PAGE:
This kind of ‘selfishness’ means that we no longer need to use behaviours to try to get others to meet our needs.  Instead we can take care of ourselves and give permission to others to be ‘selfish’ in their turn.  The wonderful paradox is that we all then have more capacity for unconditional love and support for those around us!

When we can view things from this open, honest, ‘selfish’ perspective then we can objectively look at our thoughts and where they’re coming from.  We can also have a deeper understanding of how they influence our interpretation of events and shape our beliefs.  With this awareness we can explore our thoughts to see which ones serve us, and how we can build on those, and which ones do not serve us.  Becoming aware of the unhelpful ones means that we can start to, gently, interrupt the negative pattern by looking for a thought that makes us feel better and practising that instead.


If you’d like to talk about anything that I’ve raised here, please get in touch:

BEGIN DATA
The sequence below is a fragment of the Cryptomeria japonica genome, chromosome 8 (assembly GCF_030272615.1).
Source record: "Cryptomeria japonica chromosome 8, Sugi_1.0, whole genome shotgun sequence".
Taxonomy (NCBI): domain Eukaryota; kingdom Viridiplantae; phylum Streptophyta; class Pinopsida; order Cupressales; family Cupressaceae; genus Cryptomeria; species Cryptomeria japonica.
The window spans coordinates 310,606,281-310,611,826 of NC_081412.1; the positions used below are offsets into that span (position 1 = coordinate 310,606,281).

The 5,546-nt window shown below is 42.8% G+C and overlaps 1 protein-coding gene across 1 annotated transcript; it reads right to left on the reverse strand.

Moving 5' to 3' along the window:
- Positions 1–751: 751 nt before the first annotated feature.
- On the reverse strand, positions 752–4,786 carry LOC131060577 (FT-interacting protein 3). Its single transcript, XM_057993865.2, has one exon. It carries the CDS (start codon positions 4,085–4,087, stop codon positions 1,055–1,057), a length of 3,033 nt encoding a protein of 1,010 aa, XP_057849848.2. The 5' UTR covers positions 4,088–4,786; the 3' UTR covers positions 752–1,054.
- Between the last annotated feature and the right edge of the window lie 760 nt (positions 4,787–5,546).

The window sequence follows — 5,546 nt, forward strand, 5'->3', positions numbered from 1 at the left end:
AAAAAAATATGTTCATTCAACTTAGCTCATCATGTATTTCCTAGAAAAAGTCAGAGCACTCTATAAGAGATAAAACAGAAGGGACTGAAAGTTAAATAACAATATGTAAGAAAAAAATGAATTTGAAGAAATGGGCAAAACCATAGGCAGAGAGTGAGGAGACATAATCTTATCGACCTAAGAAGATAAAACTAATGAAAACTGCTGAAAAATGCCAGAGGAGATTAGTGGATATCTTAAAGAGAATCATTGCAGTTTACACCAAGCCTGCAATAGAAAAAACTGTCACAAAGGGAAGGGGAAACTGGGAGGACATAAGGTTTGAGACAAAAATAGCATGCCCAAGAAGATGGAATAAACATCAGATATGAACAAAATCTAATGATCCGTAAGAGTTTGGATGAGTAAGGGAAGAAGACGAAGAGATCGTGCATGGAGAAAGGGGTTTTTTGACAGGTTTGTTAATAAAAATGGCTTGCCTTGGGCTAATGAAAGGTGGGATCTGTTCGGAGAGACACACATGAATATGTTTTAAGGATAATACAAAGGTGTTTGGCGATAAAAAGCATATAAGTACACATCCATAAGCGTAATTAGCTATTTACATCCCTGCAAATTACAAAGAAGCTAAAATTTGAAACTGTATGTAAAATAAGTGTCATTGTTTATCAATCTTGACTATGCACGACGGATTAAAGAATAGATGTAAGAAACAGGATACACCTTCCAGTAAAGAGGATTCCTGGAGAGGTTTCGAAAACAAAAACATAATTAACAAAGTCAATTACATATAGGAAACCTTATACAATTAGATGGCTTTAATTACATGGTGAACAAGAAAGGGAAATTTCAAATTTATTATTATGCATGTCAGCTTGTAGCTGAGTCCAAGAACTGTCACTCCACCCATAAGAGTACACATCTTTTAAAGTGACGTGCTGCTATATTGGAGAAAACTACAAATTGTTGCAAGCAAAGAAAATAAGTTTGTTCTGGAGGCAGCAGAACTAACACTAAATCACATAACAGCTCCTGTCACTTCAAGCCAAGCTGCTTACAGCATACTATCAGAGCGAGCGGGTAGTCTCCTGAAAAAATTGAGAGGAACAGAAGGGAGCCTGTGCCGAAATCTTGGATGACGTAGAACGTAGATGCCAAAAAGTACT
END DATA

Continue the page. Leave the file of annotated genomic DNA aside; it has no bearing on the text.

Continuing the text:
mobile:           07980 669303

You can also see more on my website:


(You can read the full article here.)


Positive thinking – is it always a good thing? (part 2/4)

In last week’s post I started looking at why positive thinking alone might not be enough.

Instead, I think the answer lies in becoming more aware of:

  • our thoughts and self-talk
  • the impact of what we listen to / read / watch
  • the influence of those we spend our time with
  • the effect that all of these have on our lives

Many of us are now paying more attention to our diet: reading labels, researching ingredients and finding ways to eat more healthily, in order to stay well.  Many also try ‘detoxing’ and ‘cleansing’.  This can bring great benefits but I believe that we need to look at the wider picture.

Changing what we put into our bodies is a good start but we also need to look at the environment in which we live:

  • is it healthy?
  • does it make you happy?


  • do you dread going in to work each day?
  • at the end of the day are you exhausted / stressed / anxious / irritable / frustrated? 


Treat yourself like the beautiful flower that you are.

And if you’re worried that I’m encouraging you to be selfish… I am!  It’s like that thing they always say in the pre-flight safety message:


In fact, if we are not listening to – and providing for – our own needs how can we:

  1. expect anyone else to do this for us?
  2. have anything to give to anyone else?


On the other hand…